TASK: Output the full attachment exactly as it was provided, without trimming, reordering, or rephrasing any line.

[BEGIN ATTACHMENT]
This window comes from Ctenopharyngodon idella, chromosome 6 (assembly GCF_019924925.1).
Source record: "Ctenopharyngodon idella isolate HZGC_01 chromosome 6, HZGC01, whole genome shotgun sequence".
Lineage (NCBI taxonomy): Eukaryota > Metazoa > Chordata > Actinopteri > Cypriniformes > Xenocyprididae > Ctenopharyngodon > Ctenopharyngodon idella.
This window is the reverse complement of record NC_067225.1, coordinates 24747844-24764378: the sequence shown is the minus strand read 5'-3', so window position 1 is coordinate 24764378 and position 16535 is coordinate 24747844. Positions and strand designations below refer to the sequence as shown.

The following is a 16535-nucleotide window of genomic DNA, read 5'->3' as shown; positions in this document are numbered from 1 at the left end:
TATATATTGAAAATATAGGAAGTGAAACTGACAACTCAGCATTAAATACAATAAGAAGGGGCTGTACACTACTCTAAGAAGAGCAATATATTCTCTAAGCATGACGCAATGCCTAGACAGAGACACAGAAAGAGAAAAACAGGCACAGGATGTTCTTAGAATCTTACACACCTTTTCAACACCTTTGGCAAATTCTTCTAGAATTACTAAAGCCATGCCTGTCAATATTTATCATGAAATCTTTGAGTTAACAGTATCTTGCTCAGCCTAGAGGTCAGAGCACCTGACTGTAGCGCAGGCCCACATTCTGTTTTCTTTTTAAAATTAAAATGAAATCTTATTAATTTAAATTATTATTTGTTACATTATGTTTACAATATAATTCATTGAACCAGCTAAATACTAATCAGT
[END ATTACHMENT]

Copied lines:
This window comes from Ctenopharyngodon idella, chromosome 6 (assembly GCF_019924925.1).
Source record: "Ctenopharyngodon idella isolate HZGC_01 chromosome 6, HZGC01, whole genome shotgun sequence".
Lineage (NCBI taxonomy): Eukaryota > Metazoa > Chordata > Actinopteri > Cypriniformes > Xenocyprididae > Ctenopharyngodon > Ctenopharyngodon idella.
This window is the reverse complement of record NC_067225.1, coordinates 24747844-24764378: the sequence shown is the minus strand read 5'-3', so window position 1 is coordinate 24764378 and position 16535 is coordinate 24747844. Positions and strand designations below refer to the sequence as shown.

The following is a 16535-nucleotide window of genomic DNA, read 5'->3' as shown; positions in this document are numbered from 1 at the left end:
TATATATTGAAAATATAGGAAGTGAAACTGACAACTCAGCATTAAATACAATAAGAAGGGGCTGTACACTACTCTAAGAAGAGCAATATATTCTCTAAGCATGACGCAATGCCTAGACAGAGACACAGAAAGAGAAAAACAGGCACAGGATGTTCTTAGAATCTTACACACCTTTTCAACACCTTTGGCAAATTCTTCTAGAATTACTAAAGCCATGCCTGTCAATATTTATCATGAAATCTTTGAGTTAACAGTATCTTGCTCAGCCTAGAGGTCAGAGCACCTGACTGTAGCGCAGGCCCACATTCTGTTTTCTTTTTAAAATTAAAATGAAATCTTATTAATTTAAATTATTATTTGTTACATTATGTTTACAATATAATTCATTGAACCAGCTAAATACTAATCAGT